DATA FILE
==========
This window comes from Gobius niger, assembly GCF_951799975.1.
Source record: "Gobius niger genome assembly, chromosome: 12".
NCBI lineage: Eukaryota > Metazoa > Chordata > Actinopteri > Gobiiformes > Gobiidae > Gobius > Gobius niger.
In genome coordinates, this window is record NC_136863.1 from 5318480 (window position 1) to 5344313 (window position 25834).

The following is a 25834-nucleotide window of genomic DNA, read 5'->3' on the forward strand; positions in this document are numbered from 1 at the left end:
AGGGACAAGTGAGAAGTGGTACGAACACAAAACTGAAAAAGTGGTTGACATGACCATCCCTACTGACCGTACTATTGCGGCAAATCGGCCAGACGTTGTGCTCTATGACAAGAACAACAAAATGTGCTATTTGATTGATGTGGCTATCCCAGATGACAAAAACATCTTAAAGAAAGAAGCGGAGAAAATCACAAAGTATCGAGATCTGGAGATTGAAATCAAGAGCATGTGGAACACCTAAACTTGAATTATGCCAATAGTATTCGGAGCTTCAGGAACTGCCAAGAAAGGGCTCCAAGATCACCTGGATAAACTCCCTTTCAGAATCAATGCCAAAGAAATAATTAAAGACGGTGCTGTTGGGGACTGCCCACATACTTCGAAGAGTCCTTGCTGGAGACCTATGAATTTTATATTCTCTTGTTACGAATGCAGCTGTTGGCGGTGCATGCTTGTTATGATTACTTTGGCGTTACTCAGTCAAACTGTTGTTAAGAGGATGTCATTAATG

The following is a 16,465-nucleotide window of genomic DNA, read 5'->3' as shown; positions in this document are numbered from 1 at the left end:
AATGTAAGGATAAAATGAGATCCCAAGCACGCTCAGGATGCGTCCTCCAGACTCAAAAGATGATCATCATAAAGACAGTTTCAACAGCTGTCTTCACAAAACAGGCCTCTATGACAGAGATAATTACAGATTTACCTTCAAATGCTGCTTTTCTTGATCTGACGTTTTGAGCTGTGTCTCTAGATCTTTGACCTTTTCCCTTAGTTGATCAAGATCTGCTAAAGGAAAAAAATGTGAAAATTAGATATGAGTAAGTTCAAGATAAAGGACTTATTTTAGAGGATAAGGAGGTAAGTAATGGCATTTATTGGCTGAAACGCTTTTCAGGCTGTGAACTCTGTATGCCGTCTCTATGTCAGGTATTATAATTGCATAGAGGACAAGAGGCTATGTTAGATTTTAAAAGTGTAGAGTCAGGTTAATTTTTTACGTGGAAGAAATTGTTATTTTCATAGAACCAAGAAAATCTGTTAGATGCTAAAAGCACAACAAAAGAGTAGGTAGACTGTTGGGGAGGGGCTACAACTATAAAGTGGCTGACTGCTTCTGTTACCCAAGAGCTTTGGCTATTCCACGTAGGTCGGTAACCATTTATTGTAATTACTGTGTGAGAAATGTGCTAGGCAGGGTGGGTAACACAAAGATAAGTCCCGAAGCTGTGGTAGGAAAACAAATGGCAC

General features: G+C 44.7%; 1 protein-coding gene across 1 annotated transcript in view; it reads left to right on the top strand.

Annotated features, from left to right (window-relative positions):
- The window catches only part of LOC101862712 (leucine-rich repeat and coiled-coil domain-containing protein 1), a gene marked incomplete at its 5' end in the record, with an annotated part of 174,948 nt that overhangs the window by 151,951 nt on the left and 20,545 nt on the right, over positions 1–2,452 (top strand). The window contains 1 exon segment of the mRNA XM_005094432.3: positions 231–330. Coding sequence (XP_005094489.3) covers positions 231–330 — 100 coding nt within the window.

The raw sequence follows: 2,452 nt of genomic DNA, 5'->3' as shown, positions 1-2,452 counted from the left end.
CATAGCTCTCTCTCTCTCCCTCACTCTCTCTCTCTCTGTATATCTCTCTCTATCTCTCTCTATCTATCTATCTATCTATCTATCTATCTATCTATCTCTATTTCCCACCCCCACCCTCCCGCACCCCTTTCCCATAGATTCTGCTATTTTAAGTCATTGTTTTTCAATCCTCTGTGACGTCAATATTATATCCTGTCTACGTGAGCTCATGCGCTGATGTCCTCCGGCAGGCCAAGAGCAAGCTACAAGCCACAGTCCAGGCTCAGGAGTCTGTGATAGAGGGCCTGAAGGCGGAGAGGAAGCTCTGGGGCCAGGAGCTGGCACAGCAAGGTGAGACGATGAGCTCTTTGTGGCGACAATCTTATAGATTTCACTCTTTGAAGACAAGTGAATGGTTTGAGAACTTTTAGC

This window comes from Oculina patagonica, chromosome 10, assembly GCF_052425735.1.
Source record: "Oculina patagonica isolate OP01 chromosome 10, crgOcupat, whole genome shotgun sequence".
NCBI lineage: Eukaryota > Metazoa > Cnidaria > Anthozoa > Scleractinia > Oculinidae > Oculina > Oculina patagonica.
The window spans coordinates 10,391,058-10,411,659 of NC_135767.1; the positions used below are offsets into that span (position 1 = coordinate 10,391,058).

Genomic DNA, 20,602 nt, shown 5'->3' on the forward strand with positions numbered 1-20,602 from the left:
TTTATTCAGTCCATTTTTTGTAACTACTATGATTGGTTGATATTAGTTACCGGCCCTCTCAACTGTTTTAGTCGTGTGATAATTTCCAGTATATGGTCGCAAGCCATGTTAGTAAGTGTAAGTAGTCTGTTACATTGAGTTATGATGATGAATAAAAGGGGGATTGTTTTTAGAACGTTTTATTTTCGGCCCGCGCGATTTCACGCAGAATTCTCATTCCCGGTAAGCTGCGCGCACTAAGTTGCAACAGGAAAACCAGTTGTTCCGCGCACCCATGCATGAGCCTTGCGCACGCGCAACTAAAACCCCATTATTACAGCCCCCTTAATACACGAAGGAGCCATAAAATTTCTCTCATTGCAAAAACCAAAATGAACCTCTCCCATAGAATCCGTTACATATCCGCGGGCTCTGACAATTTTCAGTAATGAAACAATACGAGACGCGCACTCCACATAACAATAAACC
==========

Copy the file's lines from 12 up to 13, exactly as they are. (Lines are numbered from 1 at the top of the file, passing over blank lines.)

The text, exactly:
The raw sequence follows: 2,452 nt of genomic DNA, 5'->3' as shown, positions 1-2,452 counted from the left end.
CATAGCTCTCTCTCTCTCCCTCACTCTCTCTCTCTCTGTATATCTCTCTCTATCTCTCTCTATCTATCTATCTATCTATCTATCTATCTATCTATCTCTATTTCCCACCCCCACCCTCCCGCACCCCTTTCCCATAGATTCTGCTATTTTAAGTCATTGTTTTTCAATCCTCTGTGACGTCAATATTATATCCTGTCTACGTGAGCTCATGCGCTGATGTCCTCCGGCAGGCCAAGAGCAAGCTACAAGCCACAGTCCAGGCTCAGGAGTCTGTGATAGAGGGCCTGAAGGCGGAGAGGAAGCTCTGGGGCCAGGAGCTGGCACAGCAAGGTGAGACGATGAGCTCTTTGTGGCGACAATCTTATAGATTTCACTCTTTGAAGACAAGTGAATGGTTTGAGAACTTTTAGC